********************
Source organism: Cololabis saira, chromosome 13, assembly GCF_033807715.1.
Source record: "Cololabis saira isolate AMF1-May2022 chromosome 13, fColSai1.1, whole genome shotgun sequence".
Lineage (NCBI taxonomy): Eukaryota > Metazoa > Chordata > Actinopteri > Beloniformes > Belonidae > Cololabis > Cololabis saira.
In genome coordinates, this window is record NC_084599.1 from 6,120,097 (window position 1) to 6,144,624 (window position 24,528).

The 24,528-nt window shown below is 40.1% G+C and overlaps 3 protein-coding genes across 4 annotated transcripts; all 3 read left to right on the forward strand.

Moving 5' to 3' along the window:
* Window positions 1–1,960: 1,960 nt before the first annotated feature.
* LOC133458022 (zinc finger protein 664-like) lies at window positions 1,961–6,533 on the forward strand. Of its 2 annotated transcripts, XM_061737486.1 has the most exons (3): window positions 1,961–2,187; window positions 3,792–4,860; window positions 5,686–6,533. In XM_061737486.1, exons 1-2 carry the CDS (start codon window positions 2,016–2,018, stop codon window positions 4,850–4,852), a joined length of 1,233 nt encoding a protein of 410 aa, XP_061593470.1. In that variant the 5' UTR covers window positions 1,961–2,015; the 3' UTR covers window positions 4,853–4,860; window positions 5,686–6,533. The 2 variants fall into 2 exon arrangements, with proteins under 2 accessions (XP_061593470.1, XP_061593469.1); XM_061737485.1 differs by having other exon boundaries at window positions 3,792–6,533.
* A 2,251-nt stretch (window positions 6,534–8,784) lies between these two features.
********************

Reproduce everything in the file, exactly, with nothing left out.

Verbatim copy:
Source organism: Cololabis saira, chromosome 13, assembly GCF_033807715.1.
Source record: "Cololabis saira isolate AMF1-May2022 chromosome 13, fColSai1.1, whole genome shotgun sequence".
Lineage (NCBI taxonomy): Eukaryota > Metazoa > Chordata > Actinopteri > Beloniformes > Belonidae > Cololabis > Cololabis saira.
In genome coordinates, this window is record NC_084599.1 from 6,120,097 (window position 1) to 6,144,624 (window position 24,528).

The 24,528-nt window shown below is 40.1% G+C and overlaps 3 protein-coding genes across 4 annotated transcripts; all 3 read left to right on the forward strand.

Moving 5' to 3' along the window:
* Window positions 1–1,960: 1,960 nt before the first annotated feature.
* LOC133458022 (zinc finger protein 664-like) lies at window positions 1,961–6,533 on the forward strand. Of its 2 annotated transcripts, XM_061737486.1 has the most exons (3): window positions 1,961–2,187; window positions 3,792–4,860; window positions 5,686–6,533. In XM_061737486.1, exons 1-2 carry the CDS (start codon window positions 2,016–2,018, stop codon window positions 4,850–4,852), a joined length of 1,233 nt encoding a protein of 410 aa, XP_061593470.1. In that variant the 5' UTR covers window positions 1,961–2,015; the 3' UTR covers window positions 4,853–4,860; window positions 5,686–6,533. The 2 variants fall into 2 exon arrangements, with proteins under 2 accessions (XP_061593470.1, XP_061593469.1); XM_061737485.1 differs by having other exon boundaries at window positions 3,792–6,533.
* A 2,251-nt stretch (window positions 6,534–8,784) lies between these two features.